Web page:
How Does Staying Up Late Make You Gain Weight?


How Does Staying Up Late Make You Gain Weight?

A healthy diet and regular exercise are often touted as the two pillars of a healthy life, what’s less known is that quality sleep is the foundation on which they sit.


If you’re not getting your doctor recommended 7-9 hours a night then no amount of calorie counting and star jumping are going to keep you in good shape. Sorry!


The fast paced modern world and the omnipresence of screens has resulted in a dramatic loss in sleep. Forget sleepless in Seattle, it’s now sleepless everywhere!


Chronic sleep deprivation increases the risk of a whole range of physical and mental issues, anything from stress, anxiety and depression, to heart disease, strokes, diabetes and even Alzheimer’s disease. Seems forgetting to sleep properly might mean you forget a lot of things!


A lack of sleep has also been strongly linked to weight gain and even obesity. And it is this we we’re going to take a little look at below. Hold on now, things are about to get a little hormonal…


The ‘happy’ hormone


When we’re in bed fast asleep, dreaming of scoring the winning runs or frolicking through a field with a shirtless Chris Hemsworth, our body is hard at work. A whole range of vital processes take place while we’re seemingly at rest.


One of the most important is the regulation of neurotransmitters and hormones. These being the chemical messengers that basically control how smoothly every single bodily function works.


When we sleep one of the hormones the body produces is serotonin, aka, the ‘happy hormone’. This very useful chemical messenger helps us to regulate our mood and induces in us lovely feelings of contentment and happiness. Thanks serotonin!


When we are well-rested, full of serotonin and feeling good, studies have shown we make better, healthier decisions. Inside of devouring a stack of syrup soaked pancakes for breakfast we are more likely to choose the muesli and fruit.


The ‘obesity’ hormone


Another hormone affected by how much sleep we get is leptin, also known as the ‘obesity hormone’. How did it earn such a dramatic name? Well because leptin controls our cravings.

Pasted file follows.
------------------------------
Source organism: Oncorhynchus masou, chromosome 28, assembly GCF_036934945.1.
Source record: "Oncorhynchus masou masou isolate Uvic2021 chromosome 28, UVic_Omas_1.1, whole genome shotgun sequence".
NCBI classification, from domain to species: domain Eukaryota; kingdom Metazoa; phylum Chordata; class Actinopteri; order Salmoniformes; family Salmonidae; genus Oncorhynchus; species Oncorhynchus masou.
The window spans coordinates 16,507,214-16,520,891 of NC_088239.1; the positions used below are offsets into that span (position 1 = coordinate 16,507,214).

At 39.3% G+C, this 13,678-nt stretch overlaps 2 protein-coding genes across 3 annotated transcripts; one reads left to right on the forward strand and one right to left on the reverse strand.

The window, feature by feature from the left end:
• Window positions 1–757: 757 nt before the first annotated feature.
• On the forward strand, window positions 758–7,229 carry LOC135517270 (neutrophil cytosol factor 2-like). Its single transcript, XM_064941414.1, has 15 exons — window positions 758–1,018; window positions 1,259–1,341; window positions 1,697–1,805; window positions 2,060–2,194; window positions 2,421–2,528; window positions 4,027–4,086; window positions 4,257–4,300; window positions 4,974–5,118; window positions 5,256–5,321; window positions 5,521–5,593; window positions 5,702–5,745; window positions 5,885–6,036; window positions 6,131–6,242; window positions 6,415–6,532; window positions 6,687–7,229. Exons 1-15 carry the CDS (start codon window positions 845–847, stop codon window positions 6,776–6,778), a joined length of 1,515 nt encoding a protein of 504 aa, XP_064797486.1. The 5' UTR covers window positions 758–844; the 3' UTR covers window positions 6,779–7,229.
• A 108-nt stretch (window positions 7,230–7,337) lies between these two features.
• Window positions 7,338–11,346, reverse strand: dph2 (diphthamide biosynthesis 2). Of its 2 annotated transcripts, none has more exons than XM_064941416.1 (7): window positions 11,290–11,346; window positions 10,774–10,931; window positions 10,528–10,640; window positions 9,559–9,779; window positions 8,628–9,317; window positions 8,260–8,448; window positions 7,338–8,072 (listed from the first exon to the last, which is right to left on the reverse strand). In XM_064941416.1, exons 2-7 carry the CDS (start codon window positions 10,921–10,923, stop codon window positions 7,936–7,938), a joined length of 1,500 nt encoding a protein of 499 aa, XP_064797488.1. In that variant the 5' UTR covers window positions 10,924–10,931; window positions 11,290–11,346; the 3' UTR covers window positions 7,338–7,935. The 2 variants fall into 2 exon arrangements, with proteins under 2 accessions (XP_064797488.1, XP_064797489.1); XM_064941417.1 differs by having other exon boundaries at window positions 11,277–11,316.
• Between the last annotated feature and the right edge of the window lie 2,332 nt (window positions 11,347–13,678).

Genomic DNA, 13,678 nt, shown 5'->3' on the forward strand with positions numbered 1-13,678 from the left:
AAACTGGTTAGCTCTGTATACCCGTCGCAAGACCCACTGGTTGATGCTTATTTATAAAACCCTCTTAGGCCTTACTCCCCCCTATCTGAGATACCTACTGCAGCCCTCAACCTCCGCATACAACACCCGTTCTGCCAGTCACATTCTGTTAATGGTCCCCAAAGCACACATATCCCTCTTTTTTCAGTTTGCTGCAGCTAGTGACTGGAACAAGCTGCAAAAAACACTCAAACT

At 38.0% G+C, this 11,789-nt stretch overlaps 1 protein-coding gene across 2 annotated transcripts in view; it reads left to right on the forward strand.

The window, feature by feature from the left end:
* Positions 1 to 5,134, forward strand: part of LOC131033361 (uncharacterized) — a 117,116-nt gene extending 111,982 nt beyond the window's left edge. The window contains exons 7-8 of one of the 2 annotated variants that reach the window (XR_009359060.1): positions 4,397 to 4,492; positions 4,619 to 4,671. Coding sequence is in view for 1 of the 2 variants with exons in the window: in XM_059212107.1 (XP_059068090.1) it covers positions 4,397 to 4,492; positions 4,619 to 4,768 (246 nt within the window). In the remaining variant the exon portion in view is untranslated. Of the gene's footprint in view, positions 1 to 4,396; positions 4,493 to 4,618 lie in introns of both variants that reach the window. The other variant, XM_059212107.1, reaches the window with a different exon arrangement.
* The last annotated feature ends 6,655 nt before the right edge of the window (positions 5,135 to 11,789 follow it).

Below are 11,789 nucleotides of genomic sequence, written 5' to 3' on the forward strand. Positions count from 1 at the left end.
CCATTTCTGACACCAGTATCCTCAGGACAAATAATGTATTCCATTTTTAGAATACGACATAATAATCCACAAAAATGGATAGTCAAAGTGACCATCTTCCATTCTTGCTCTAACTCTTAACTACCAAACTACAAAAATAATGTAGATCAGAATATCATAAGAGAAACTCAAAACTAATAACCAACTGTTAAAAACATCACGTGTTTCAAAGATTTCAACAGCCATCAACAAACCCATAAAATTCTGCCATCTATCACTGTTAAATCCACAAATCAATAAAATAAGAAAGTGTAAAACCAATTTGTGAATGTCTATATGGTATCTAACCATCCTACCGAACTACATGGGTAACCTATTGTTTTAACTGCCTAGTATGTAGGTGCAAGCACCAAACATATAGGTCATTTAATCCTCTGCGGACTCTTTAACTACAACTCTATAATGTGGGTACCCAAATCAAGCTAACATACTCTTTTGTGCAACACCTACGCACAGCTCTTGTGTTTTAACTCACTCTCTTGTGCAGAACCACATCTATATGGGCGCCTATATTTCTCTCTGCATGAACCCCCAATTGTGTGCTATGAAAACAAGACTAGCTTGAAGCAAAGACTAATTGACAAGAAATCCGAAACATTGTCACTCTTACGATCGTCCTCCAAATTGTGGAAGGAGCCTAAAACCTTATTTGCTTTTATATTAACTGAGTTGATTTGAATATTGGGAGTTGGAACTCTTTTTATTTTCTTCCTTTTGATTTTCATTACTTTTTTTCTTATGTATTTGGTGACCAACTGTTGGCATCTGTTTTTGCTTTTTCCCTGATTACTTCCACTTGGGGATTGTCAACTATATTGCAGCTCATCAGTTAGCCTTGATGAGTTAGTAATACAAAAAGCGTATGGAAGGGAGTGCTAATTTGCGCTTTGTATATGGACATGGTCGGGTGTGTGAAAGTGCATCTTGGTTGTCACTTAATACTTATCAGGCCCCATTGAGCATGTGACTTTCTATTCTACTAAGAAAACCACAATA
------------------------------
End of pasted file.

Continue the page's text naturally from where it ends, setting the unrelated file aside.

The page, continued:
Like serotonin, leptin levels increase the more sleep we get. When we have high levels of leptin in our system the less calories we crave. Instead of desiring a greasy hamburger we will be perfectly satisfied with that leafy salad.


So, if you’ve gone to bed early and had a good night’s rest, when lunchtime comes around you will still be chock full of brilliant leptin, have the willpower of a Buddhist monk and be far more likely to make a healthy and nutritious choice.


The ‘fat’ hormone


Unlike serotonin and leptin, there’s one hormone we want a lot less of in our bloodstream, that’s ghrelin. Yeah, ghrelin, silly name right? It sounds like one of the hobbits!


Ghrelin, also known as the ‘fat hormone’ is the chemical transmitter that controls our appetite. The more of it flowing around our body the hungerier we are.


Fortunately sleep reduces the levels of ghrelin in our system. So, as long as you’re getting to bed at a sensible time for your body then you should be able to keep the ‘h-angry’ beast at bay.


Metabolic Grogginess


Metabolic what-iness? Metabolic grogginess is a fancy science person way of saying that when the body is sleep deprived it behaves differently to food.


Researchers at the University of Chicago have discovered that our very fat cells respond differently when tired than they do when well-rested. In simplified terms, our fat cells become much less responsive to the messages they receive from insulin.


If any of you know anything about the world of diabetes, then the word insulin has properly peaked your interest. Insulin is another hormone. When insulin is doing its job correctly it tells fat cells when to remove fatty acids and lipids from the bloodstream, when to store them and when to use them as energy. Diabetics either don’t produce enough insulin or have become resistance to its messages.


Metabolic grogginess has a similar effect, some have even referred to is as a pre-diabetic state. A sleep-deprived body is simply less sensitive to insulin – by up to 30%. This means that fat cells are less capable of transforming these fatty acids and lipids into energy.


Instead, this unburnt fat and sugar remains in the bloodstream longer before being stashed away in tissue. Making us fat. Bummer!


So there you go – the secret to keeping your hormones happy and your weight in check is getting enough sleep. So get to bed early tonight, enjoy a great night’s rest, and wake up a happier and lighter person tomorrow.

About The Author

Sally Symonds

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